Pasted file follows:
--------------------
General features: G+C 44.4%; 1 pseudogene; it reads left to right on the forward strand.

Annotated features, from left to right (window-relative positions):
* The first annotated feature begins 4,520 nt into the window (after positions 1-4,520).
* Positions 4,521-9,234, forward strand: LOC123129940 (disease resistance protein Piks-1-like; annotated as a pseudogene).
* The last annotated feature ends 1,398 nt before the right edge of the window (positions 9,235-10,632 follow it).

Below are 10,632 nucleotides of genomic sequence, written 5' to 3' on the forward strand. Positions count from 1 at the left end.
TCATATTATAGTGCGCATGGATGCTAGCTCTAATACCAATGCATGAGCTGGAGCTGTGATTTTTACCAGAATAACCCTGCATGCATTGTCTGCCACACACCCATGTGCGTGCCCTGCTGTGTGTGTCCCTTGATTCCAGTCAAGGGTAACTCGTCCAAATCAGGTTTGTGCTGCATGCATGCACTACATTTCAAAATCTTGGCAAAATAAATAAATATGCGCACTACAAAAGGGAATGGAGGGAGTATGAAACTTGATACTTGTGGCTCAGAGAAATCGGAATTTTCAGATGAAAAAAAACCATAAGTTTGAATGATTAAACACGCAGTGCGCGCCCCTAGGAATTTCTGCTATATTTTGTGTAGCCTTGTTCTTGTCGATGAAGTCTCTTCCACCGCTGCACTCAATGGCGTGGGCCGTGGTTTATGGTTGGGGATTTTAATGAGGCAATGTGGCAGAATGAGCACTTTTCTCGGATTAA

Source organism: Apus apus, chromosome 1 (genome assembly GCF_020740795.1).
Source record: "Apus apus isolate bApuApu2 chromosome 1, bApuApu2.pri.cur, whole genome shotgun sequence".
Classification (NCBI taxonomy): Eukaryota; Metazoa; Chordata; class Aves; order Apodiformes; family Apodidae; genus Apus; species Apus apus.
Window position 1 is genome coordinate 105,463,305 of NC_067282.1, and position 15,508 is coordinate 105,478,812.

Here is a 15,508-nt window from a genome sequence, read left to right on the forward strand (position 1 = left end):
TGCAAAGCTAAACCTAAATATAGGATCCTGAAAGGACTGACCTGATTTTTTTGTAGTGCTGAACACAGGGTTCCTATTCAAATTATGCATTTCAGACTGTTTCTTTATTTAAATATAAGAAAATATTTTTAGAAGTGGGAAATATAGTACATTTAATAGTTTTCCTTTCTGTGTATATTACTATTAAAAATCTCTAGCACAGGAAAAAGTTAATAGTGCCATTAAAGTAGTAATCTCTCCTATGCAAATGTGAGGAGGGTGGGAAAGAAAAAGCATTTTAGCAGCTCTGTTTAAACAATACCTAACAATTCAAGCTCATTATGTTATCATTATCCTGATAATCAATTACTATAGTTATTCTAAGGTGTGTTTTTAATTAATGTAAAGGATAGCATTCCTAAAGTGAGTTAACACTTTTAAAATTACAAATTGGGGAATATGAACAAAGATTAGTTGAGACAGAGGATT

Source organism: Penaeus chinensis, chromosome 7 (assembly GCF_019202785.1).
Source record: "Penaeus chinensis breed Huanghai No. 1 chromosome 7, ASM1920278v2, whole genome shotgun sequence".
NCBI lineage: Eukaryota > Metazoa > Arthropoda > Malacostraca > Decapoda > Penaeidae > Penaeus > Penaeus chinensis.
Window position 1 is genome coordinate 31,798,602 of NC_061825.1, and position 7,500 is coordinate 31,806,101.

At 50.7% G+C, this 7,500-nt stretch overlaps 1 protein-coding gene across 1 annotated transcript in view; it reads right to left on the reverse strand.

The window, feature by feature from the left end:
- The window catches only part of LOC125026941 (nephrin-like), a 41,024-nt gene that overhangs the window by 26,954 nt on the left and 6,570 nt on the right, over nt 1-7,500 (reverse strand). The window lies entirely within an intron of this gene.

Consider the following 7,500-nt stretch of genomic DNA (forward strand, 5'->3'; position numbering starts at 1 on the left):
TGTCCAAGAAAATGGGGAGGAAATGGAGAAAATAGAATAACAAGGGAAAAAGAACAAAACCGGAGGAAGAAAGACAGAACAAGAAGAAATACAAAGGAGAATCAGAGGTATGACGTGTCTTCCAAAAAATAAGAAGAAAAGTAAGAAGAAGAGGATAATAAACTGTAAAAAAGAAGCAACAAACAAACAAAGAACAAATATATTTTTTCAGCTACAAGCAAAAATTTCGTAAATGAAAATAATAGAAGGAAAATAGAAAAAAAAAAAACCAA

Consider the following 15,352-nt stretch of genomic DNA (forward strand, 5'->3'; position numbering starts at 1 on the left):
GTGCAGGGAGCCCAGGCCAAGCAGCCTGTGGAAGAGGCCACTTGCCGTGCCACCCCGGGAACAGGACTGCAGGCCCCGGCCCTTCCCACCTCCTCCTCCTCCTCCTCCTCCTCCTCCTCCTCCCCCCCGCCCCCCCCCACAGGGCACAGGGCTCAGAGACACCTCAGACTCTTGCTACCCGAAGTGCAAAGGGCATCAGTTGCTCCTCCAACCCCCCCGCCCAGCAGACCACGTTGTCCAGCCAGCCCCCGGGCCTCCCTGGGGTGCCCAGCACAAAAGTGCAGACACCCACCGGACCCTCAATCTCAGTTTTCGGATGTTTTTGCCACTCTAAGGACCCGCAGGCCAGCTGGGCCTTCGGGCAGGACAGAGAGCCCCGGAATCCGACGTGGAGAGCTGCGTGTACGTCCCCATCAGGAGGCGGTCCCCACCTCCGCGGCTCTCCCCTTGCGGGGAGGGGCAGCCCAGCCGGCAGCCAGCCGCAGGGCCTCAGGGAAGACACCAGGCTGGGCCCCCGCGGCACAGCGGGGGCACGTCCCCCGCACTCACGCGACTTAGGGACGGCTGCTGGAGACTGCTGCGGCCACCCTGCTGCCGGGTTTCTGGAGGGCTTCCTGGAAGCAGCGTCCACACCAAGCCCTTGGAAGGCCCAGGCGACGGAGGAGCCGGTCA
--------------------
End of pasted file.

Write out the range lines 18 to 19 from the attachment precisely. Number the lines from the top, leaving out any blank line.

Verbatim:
At 50.7% G+C, this 7,500-nt stretch overlaps 1 protein-coding gene across 1 annotated transcript in view; it reads right to left on the reverse strand.

The window, feature by feature from the left end: